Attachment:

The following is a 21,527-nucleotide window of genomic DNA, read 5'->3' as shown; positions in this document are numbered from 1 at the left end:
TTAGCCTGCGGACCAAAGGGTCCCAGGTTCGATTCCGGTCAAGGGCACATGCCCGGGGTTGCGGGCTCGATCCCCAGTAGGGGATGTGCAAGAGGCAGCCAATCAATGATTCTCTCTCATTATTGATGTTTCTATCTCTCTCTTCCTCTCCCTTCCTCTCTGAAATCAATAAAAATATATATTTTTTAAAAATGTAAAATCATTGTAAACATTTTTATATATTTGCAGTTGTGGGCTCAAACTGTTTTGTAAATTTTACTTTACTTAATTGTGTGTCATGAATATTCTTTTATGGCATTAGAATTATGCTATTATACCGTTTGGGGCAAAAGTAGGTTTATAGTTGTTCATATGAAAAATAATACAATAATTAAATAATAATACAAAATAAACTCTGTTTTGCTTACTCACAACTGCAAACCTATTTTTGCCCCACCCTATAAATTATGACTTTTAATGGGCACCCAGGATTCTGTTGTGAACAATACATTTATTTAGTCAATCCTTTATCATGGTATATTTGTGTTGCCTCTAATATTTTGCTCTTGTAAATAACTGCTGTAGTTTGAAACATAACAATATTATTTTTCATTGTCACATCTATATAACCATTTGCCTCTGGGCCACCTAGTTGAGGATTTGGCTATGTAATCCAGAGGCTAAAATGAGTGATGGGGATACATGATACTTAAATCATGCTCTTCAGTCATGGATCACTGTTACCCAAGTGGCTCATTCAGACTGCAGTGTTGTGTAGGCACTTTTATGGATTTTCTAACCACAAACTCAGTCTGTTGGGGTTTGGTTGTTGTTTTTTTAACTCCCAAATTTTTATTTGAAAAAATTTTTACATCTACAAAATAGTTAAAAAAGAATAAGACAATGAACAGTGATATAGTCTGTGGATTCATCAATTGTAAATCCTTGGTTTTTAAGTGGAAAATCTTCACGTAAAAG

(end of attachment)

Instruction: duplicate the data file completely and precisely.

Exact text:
The following is a 21,527-nucleotide window of genomic DNA, read 5'->3' as shown; positions in this document are numbered from 1 at the left end:
TTAGCCTGCGGACCAAAGGGTCCCAGGTTCGATTCCGGTCAAGGGCACATGCCCGGGGTTGCGGGCTCGATCCCCAGTAGGGGATGTGCAAGAGGCAGCCAATCAATGATTCTCTCTCATTATTGATGTTTCTATCTCTCTCTTCCTCTCCCTTCCTCTCTGAAATCAATAAAAATATATATTTTTTAAAAATGTAAAATCATTGTAAACATTTTTATATATTTGCAGTTGTGGGCTCAAACTGTTTTGTAAATTTTACTTTACTTAATTGTGTGTCATGAATATTCTTTTATGGCATTAGAATTATGCTATTATACCGTTTGGGGCAAAAGTAGGTTTATAGTTGTTCATATGAAAAATAATACAATAATTAAATAATAATACAAAATAAACTCTGTTTTGCTTACTCACAACTGCAAACCTATTTTTGCCCCACCCTATAAATTATGACTTTTAATGGGCACCCAGGATTCTGTTGTGAACAATACATTTATTTAGTCAATCCTTTATCATGGTATATTTGTGTTGCCTCTAATATTTTGCTCTTGTAAATAACTGCTGTAGTTTGAAACATAACAATATTATTTTTCATTGTCACATCTATATAACCATTTGCCTCTGGGCCACCTAGTTGAGGATTTGGCTATGTAATCCAGAGGCTAAAATGAGTGATGGGGATACATGATACTTAAATCATGCTCTTCAGTCATGGATCACTGTTACCCAAGTGGCTCATTCAGACTGCAGTGTTGTGTAGGCACTTTTATGGATTTTCTAACCACAAACTCAGTCTGTTGGGGTTTGGTTGTTGTTTTTTTAACTCCCAAATTTTTATTTGAAAAAATTTTTACATCTACAAAATAGTTAAAAAAGAATAAGACAATGAACAGTGATATAGTCTGTGGATTCATCAATTGTAAATCCTTGGTTTTTAAGTGGAAAATCTTCACGTAAAAG